In the last post we saw the objects that allow to organize everything in the platform in a manner consistent with how the information is related. We saw pretty much everything regarding data input.
Now, it is time to use the data to make it actionable and to make decisions based on it.
OpenCTI provides tools to assist in investigations. The investigations pane allows to navigate graphically in the data without actually having to create a Report or a Grouping object.
The investigation pane can be accessed from the top-right menu by clicking on the compass icon.
In general, it will work in a similar fashion compared to the Knowledge tab of the container pages. We won't go into details for filtering options but there are some particularities worth to be mentioned.
First of all, you will have to add the first object to the investigation. This will be your first pivot point. Let's say you want to do an investigation on Cl0p, it will be a good starting point to add the malware object corresponding to it first.
Of course, you can add more objects in the same way and have several pivot points that are unrelated but the most interesting feature is the expand button located in the bottom-right corner of the screen.
This button allows you to pivot on a node. The number displayed in the bubble associated with the node indicates the number of elements related to the node. On the screenshot above, the Cl0p malware node has more than 25 objects related to it.
Select the pivot point and click on the expand button to include the associated relationships and objects. A pop-up will appear allowing you to filter the objects to add either by object types or relationship types.
Let's say we would like to add all indicators indicating the malware, we will have the choice between adding Indicator objects and related-to relationships.
Note that the expand feature can add a lot of objects to the investigation in one shot. So keep in mind the number of objects displayed with each type. In the example above, confirming the expansion would include 72 indicator objects in the investigation. This can be a lot. Unfortunately, you cannot be more precise in the filtering of expansion.
You can then use the expand feature of more nodes to elaborate your investigation and hopefully start to see patterns that you can exploit for correlations.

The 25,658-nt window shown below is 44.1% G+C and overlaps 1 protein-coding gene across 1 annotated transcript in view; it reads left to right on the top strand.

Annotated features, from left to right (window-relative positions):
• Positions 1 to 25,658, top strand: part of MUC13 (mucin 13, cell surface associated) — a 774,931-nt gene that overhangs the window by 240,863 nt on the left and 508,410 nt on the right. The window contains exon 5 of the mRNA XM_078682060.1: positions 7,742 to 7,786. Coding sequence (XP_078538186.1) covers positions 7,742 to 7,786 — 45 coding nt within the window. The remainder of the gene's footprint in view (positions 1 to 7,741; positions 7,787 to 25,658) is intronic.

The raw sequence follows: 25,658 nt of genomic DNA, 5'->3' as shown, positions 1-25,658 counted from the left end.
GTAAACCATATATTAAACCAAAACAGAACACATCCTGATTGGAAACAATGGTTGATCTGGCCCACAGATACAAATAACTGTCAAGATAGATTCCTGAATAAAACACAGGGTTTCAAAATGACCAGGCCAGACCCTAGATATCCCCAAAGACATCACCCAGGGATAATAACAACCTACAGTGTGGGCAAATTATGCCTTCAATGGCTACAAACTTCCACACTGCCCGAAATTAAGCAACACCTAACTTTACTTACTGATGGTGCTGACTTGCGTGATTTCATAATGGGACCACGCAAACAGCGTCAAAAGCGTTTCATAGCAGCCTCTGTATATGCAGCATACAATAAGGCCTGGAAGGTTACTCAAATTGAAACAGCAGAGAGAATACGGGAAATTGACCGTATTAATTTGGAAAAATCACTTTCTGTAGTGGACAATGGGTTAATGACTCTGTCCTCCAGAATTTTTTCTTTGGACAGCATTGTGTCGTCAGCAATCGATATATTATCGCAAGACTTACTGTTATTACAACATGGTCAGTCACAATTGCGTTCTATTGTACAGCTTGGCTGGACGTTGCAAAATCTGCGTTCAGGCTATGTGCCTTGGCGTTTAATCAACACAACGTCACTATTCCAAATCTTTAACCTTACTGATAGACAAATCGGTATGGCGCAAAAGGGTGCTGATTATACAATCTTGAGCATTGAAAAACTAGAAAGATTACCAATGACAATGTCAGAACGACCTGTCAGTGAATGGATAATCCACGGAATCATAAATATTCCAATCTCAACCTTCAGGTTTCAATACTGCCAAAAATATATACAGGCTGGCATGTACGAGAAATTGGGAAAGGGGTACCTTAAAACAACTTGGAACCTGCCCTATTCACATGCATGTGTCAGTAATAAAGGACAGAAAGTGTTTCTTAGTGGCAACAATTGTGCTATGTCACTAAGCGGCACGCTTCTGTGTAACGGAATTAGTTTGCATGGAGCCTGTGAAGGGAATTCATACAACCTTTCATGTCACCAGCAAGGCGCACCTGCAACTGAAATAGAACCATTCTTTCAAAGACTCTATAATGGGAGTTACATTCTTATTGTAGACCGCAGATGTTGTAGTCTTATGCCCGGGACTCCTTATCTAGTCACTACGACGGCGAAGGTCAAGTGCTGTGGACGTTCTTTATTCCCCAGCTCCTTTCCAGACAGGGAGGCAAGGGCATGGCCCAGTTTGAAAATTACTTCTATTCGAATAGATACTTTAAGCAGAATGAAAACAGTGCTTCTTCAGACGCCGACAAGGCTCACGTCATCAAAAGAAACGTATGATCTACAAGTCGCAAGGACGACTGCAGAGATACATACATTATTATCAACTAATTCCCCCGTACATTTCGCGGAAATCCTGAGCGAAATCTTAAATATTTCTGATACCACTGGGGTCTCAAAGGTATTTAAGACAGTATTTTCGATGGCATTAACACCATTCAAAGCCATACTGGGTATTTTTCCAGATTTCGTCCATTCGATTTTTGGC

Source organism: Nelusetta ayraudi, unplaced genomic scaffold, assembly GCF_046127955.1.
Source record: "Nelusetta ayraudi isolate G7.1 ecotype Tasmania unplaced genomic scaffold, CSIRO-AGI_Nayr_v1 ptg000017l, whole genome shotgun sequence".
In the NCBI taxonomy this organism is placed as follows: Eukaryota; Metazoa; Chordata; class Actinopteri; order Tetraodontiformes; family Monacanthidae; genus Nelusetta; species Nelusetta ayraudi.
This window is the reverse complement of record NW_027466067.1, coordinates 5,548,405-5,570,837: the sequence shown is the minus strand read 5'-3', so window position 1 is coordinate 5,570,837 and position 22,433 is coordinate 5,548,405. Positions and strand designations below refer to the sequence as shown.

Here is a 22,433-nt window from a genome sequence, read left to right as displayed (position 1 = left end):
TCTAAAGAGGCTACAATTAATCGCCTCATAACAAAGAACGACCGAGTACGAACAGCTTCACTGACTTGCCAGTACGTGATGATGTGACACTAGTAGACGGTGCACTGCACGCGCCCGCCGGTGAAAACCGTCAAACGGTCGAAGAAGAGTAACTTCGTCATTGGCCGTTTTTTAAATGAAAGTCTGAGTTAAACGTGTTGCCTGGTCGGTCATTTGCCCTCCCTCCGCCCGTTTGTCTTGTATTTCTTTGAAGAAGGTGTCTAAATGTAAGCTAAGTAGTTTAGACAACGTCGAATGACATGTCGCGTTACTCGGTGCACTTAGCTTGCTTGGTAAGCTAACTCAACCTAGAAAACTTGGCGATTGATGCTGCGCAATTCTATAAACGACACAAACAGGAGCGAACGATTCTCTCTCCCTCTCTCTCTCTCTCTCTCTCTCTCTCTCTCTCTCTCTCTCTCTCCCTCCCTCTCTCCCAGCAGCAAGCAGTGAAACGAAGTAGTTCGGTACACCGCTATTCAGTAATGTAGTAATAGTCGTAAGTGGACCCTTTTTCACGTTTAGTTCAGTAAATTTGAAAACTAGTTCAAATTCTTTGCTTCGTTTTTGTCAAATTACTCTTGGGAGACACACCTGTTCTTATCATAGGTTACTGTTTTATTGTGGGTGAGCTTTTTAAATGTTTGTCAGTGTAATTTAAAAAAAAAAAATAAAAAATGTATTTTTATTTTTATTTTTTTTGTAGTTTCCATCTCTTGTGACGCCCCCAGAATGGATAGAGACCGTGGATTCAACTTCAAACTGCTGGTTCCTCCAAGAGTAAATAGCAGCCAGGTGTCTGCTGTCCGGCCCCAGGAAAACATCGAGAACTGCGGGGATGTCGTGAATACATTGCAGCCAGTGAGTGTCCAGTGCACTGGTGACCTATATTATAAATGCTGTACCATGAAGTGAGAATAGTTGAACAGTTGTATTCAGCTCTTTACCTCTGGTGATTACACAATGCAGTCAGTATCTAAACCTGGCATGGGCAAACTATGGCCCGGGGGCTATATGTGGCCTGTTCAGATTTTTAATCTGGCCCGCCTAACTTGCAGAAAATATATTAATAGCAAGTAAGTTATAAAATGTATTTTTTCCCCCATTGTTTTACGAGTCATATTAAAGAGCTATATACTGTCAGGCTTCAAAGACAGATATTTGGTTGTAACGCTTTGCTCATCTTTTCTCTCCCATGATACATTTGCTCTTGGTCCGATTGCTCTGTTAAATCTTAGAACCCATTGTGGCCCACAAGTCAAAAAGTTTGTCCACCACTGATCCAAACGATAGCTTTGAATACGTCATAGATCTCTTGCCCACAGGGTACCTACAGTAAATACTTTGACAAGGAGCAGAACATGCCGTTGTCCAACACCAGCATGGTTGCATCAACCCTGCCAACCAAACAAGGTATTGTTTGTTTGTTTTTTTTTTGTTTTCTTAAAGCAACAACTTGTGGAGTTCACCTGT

When you're happy with your investigation, you can convert it to a report or a grouping by using the "add to container" or "download as STIX report" buttons at the top-right corner.
What I like to usually do with this view is to go top-down from most general objects to more specific ones. For example, I can start from an intrusion set and go down to the individual domain name observable. Going from this observable, I will run enrichment connectors to get information on the domain name: IP addresses resolved, WHOIS data, etc. This will allow to create other observable objects that are other pivot points.
The investigation tool is a powerful feature that allows to organize ongoing threat hunting or investigation activities.
Sharing data with the external world
In episode 4, we saw that connectors allowed to import and export data from and to OpenCTI. There is another mechanism that allows to import and export data: Ingestion and Data Sharing. Sometimes both are coupled, with a data stream converted on the spot by a connector.
The Ingestion and Data Sharing tabs can be found in the Data module. Ingestion allows to retrieve data from:
- Remote OpenCTI instances with their export stream
- Remote TAXII feeds
- RSS feeds
Data Sharing allows to send data to external parties:
- Live streams: OpenCTI native streams of data that send new data in a continuous flow
- CSV streams: streams in the CSV format for incompatible products
- TAXII collections: expose data on a TAXII server
Ingestion modules are easy to use, specify the required parameters (mostly URLs and authentication) and let them run.
Data sharing modules will most of the time provide filters you can configure to select the data that will be shared. For example, you can include or exclude specific objects: by TLP, object tags, object types, etc...
To allow users to connect to the Data Streams, you must assign authorized users to the stream you create. You can create as many streams as you want, so you can fine-tune the data you wish to send and have complete control over access control.
Usually, I create a unique user for each consumer of a stream and I only grant the permission to access the knowledge.
In this post we saw how the data can be used for investigation and enrichment of the knowledge. We also saw how the data can be shared externally to other tools, notably the ones used by SOCs.
Next, we will go through some more advanced features of OpenCTI.